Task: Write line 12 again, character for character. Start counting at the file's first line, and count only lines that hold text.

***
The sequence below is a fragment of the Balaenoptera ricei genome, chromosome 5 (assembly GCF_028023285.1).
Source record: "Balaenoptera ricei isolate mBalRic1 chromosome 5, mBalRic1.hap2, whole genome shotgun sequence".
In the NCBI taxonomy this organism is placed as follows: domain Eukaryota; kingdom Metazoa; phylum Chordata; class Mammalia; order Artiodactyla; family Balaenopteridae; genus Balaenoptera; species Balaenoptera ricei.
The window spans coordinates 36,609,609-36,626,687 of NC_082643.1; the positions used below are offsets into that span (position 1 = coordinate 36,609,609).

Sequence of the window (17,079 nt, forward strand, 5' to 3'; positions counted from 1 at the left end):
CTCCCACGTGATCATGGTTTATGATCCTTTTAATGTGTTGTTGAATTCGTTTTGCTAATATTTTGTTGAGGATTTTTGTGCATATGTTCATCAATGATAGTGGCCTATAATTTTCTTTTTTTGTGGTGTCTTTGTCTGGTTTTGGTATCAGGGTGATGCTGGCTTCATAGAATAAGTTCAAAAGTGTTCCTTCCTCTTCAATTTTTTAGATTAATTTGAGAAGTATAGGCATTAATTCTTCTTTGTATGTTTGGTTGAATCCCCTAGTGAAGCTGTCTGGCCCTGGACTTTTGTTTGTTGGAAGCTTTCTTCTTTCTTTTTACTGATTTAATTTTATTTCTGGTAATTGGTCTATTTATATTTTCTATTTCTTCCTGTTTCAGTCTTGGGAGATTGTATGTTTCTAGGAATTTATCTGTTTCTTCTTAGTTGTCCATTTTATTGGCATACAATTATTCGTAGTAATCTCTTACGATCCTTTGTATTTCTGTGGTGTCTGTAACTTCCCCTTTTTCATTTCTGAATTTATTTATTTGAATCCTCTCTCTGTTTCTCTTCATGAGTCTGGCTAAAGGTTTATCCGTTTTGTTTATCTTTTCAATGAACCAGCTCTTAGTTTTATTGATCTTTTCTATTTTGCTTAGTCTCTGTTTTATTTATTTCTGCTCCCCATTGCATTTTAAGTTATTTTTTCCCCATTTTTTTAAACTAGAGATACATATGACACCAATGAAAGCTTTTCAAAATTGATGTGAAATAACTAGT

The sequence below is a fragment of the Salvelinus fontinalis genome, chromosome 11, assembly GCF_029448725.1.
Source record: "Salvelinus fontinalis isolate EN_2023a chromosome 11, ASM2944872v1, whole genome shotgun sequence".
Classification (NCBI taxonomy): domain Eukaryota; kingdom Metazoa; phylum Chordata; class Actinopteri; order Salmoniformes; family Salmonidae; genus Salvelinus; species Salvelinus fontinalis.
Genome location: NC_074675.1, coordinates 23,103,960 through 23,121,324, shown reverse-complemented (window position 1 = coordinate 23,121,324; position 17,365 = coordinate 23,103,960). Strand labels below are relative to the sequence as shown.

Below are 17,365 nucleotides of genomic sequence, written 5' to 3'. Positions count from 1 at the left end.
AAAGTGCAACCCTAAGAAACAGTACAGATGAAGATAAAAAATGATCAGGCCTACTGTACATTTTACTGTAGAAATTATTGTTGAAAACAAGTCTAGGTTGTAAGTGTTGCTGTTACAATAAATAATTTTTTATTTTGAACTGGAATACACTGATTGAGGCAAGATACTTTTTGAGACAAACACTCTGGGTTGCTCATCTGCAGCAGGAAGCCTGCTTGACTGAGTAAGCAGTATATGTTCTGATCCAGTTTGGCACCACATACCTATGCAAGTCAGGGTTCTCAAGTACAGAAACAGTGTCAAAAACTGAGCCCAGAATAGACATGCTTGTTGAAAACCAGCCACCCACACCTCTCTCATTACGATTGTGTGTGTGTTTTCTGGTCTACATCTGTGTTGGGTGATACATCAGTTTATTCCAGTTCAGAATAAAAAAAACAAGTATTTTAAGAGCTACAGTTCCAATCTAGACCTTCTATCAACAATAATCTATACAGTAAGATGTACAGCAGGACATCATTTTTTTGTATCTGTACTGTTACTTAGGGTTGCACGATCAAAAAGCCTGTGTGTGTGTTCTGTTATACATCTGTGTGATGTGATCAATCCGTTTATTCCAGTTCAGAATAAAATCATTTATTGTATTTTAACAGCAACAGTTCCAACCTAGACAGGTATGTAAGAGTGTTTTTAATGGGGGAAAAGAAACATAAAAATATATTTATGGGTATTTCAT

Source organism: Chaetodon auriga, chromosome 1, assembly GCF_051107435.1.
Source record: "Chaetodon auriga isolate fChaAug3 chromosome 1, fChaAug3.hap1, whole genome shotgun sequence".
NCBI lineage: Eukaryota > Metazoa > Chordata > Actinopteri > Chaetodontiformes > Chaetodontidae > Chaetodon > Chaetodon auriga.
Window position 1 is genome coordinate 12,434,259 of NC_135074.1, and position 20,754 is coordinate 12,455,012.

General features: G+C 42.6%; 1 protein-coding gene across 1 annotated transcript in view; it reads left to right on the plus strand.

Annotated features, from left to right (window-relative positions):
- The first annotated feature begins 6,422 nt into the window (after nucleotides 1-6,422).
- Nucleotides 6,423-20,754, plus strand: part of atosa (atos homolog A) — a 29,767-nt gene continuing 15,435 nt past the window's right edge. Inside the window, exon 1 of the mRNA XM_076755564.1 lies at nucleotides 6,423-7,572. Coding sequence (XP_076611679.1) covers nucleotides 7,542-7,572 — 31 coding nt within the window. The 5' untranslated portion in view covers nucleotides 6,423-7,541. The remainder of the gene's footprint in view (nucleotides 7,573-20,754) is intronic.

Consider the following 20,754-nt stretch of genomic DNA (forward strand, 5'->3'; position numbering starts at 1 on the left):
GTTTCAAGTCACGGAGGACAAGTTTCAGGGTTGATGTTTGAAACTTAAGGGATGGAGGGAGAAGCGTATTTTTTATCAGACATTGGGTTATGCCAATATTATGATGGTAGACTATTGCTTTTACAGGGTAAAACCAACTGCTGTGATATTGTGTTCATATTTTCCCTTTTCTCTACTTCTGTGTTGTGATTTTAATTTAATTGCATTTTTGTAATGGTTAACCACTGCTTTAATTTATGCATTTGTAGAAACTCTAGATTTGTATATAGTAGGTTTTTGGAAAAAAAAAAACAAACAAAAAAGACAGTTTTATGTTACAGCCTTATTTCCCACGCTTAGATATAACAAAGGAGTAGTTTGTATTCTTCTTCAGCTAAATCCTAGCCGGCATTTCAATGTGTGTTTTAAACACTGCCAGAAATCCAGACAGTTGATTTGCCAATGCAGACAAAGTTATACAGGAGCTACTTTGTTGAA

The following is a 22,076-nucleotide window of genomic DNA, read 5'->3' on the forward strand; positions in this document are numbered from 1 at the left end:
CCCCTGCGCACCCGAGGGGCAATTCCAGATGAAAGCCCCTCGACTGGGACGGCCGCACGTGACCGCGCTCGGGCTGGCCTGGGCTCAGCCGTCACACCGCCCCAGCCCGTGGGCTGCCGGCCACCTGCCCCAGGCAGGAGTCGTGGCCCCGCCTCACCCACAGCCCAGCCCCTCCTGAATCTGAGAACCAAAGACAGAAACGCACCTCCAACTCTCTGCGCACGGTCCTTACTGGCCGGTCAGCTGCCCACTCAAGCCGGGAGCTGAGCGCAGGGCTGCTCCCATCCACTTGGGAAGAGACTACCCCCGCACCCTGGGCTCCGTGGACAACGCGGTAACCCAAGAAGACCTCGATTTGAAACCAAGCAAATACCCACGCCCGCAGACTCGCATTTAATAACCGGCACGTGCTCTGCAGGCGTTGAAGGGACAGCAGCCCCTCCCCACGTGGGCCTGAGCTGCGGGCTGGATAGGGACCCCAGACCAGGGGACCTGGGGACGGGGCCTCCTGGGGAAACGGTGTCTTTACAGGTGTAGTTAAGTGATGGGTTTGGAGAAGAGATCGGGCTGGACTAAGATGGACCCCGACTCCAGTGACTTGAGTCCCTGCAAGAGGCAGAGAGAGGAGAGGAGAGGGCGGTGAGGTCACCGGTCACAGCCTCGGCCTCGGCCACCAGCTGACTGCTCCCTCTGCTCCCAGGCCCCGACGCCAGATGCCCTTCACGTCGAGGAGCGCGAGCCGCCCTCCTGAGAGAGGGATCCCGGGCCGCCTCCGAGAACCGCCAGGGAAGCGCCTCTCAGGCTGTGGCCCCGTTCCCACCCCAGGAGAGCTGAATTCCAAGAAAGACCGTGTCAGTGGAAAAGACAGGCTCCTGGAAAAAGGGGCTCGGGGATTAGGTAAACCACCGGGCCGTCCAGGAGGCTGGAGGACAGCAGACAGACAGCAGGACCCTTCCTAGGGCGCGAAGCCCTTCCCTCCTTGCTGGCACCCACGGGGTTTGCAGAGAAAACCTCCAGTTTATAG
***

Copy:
AAAGTGCAACCCTAAGAAACAGTACAGATGAAGATAAAAAATGATCAGGCCTACTGTACATTTTACTGTAGAAATTATTGTTGAAAACAAGTCTAGGTTGTAAGTGTTGCTGTTACAATAAATAATTTTTTATTTTGAACTGGAATACACTGATTGAGGCAAGATACTTTTTGAGACAAACACTCTGGGTTGCTCATCTGCAGCAGGAAGCCTGCTTGACTGAGTAAGCAGTATATGTTCTGATCCAGTTTGGCACCACATACCTATGCAAGTCAGGGTTCTCAAGTACAGAAACAGTGTCAAAAACTGAGCCCAGAATAGACATGCTTGTTGAAAACCAGCCACCCACACCTCTCTCATTACGATTGTGTGTGTGTTTTCTGGTCTACATCTGTGTTGGGTGATACATCAGTTTATTCCAGTTCAGAATAAAAAAAACAAGTATTTTAAGAGCTACAGTTCCAATCTAGACCTTCTATCAACAATAATCTATACAGTAAGATGTACAGCAGGACATCATTTTTTTGTATCTGTACTGTTACTTAGGGTTGCACGATCAAAAAGCCTGTGTGTGTGTTCTGTTATACATCTGTGTGATGTGATCAATCCGTTTATTCCAGTTCAGAATAAAATCATTTATTGTATTTTAACAGCAACAGTTCCAACCTAGACAGGTATGTAAGAGTGTTTTTAATGGGGGAAAAGAAACATAAAAATATATTTATGGGTATTTCAT